Code: Select all
// This is the simplest possible demonstration of the Apollo3 double-increment issue.
// All we need to do is to use the CPU to read the STIMER count faster than 
// it is incrementing. By logging the data, we can see clearly it double-increment 
// once in a while.

const uint32_t bufLen = 250000;
uint8_t buffer[bufLen];

void setup()
{
  Serial.begin(115200);
  Serial.printf("STIMER bug demonstration #1\n");
  Serial.flush();
  
  // Uncomment one of the following lines to test an STIMER clock source.
  // The issue appears when STIMER is clocked with the 32KHz XTAL or the LFRC.
  // If the timer is running faster, the bug occurs more often.
  am_hal_stimer_config(AM_HAL_STIMER_XTAL_32KHZ);
  //am_hal_stimer_config(AM_HAL_STIMER_LFRC_1KHZ);
  
  uint32_t errors = 0;

  // Run the test repeatedly until we get at least 10 errors.
  while (errors<10) {
    Serial.printf("Filling the buffer...\n");
    delay(200);

    // Disable all interrupts during this read loop to be certain that nothing
    // disturbs our sequence of reads
    am_hal_interrupt_master_disable();
    
    for (uint32_t i = 0; i<bufLen; i++) {
      buffer[i] = CTIMER->STTMR & 0xFF;
      // This delay is unecessary - It just helps see the counting context that gets printed out when the errors occur.
      // If you remove it, you will only see the counter values N and N+2 because they get read so many times in a row.
      // If the STIMER is clocked via LFRC, it is so slow that this delay won't help with the context.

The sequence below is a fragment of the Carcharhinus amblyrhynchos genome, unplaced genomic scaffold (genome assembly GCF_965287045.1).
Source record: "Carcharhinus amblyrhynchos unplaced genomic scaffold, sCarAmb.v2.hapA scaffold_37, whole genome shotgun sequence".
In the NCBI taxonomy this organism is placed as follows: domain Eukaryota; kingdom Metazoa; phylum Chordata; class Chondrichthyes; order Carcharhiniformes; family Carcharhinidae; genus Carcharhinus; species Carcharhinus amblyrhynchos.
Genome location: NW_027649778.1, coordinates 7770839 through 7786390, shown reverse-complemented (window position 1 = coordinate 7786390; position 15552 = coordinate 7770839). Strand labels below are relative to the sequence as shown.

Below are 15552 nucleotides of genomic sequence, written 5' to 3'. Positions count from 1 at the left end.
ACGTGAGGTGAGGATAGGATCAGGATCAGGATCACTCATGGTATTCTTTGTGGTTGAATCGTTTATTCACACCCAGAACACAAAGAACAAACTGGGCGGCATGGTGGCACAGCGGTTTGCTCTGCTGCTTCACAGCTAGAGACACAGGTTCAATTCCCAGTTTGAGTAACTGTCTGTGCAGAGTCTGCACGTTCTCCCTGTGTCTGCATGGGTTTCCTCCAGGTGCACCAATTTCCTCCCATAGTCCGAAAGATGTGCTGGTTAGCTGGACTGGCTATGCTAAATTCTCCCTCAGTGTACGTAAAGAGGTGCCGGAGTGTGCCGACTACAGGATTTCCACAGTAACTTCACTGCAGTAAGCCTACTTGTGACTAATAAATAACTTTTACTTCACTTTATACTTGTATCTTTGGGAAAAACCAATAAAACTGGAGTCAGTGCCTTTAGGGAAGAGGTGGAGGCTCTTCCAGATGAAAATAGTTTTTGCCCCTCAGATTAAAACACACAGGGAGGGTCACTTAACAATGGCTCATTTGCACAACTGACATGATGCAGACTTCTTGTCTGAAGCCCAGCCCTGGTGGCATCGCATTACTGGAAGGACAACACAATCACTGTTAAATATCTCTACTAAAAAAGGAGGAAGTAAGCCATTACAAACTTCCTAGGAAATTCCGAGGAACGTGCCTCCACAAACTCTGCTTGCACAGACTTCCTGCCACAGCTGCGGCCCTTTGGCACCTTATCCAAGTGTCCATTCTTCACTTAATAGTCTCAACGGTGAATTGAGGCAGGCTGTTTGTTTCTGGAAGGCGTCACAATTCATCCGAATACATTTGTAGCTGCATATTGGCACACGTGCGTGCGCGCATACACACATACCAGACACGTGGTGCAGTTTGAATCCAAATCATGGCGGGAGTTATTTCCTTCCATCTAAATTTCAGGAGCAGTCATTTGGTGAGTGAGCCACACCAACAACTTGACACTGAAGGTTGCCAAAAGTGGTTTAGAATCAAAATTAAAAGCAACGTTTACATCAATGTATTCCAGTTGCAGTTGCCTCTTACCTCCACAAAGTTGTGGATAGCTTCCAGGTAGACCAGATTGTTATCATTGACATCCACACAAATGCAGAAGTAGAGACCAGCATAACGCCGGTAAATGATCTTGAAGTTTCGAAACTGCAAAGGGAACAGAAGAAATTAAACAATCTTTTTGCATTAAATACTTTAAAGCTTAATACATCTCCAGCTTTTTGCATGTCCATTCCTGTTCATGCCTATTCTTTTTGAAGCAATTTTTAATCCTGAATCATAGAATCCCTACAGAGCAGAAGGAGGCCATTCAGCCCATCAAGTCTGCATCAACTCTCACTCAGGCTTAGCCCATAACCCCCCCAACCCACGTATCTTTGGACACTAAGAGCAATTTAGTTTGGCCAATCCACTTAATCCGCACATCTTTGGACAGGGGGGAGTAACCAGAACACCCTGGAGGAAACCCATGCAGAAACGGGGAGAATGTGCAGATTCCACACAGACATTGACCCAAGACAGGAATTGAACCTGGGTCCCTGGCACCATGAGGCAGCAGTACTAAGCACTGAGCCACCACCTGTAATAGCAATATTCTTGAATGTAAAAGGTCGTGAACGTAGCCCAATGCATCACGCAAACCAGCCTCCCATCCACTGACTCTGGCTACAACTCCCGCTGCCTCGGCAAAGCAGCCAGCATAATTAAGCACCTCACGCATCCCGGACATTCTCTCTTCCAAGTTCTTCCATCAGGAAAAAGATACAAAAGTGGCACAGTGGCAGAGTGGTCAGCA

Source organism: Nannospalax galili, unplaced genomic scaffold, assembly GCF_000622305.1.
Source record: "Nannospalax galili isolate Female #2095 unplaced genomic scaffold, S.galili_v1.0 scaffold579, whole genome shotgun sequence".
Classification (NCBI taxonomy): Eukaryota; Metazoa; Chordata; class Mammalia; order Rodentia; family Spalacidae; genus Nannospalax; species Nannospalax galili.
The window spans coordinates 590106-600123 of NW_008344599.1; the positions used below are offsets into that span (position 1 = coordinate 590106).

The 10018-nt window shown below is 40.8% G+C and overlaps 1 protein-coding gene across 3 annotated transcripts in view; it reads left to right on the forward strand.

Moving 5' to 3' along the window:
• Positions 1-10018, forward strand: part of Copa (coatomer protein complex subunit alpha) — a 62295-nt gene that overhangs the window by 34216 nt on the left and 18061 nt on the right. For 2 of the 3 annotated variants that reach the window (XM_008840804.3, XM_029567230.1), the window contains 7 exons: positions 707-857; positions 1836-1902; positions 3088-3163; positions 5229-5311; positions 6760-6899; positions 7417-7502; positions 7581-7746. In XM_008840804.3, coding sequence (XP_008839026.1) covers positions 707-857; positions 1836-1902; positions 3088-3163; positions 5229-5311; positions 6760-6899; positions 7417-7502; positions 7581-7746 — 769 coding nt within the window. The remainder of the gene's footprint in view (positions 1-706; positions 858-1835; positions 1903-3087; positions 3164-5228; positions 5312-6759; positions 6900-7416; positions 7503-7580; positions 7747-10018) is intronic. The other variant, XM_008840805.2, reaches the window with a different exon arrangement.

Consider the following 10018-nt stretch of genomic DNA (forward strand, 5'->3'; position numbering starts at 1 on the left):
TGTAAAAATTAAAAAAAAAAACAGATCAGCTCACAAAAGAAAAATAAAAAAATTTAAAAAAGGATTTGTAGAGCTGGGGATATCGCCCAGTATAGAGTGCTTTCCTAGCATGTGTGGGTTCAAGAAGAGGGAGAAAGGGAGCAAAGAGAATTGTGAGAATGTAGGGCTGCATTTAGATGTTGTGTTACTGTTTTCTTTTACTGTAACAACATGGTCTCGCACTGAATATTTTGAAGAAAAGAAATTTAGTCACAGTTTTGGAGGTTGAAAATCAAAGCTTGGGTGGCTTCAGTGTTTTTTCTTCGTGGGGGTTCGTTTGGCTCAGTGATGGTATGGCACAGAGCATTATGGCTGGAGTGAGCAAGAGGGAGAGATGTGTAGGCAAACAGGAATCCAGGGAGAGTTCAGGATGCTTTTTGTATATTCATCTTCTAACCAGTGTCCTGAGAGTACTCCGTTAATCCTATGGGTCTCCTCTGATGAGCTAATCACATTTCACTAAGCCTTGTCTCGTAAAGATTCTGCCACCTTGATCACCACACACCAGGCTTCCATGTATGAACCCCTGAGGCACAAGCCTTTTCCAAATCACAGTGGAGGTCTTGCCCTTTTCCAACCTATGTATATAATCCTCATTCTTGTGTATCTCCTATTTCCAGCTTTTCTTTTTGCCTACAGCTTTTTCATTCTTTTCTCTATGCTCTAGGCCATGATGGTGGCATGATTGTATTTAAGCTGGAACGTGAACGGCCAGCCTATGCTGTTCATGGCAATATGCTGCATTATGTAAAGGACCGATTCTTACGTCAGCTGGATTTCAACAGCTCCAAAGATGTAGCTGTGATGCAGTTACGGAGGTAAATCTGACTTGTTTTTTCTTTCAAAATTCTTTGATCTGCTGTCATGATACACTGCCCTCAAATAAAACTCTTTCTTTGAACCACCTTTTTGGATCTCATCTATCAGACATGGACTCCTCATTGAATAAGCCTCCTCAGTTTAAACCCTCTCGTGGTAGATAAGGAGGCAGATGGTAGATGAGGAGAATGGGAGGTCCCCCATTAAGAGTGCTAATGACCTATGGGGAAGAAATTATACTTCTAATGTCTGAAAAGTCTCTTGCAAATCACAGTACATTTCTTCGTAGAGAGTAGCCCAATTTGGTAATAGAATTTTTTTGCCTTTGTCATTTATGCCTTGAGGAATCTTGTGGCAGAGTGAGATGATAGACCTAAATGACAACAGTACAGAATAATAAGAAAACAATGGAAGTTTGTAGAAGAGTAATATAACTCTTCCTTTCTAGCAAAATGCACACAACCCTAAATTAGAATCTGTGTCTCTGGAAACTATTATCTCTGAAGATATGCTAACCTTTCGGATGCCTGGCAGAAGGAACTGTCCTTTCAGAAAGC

am_hal_flash_delay(FLASH_CYCLES_US(6));
    }

    // Turn interrupts back on so Serial IO will work
    am_hal_interrupt_master_enable();
    
    Serial.printf("Scanning for oddities\n");
    for (uint32_t i=1; i<bufLen; i++) {
      // Calculate the difference between this reading and the one that came before it.
      uint8_t diff = (buffer[i] - buffer[i-1]);

      // The only possible values that the variable 'diff' can have are:
      //  0 if the timer didn't increment between the two successive readings, or
      //  1 if the timer did increment between the two successive readings
      if ((diff == 0) || (diff == 1)) {
        // These are the expected cases: everything is fine
      }
      else {
        errors++;
        Serial.printf("0x%08X: %02X->%02X\n    ", &buffer[i-1], buffer[i-1], buffer[i]);
        // Show some context to the unusual change in counter value, marking the moment of the change with a "->"
        for (int j=-16; j<16; j++) {